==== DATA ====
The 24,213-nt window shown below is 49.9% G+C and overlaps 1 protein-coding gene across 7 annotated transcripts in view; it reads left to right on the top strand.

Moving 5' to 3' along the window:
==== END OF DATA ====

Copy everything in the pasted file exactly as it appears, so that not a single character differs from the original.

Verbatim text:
The 24,213-nt window shown below is 49.9% G+C and overlaps 1 protein-coding gene across 7 annotated transcripts in view; it reads left to right on the top strand.

Moving 5' to 3' along the window: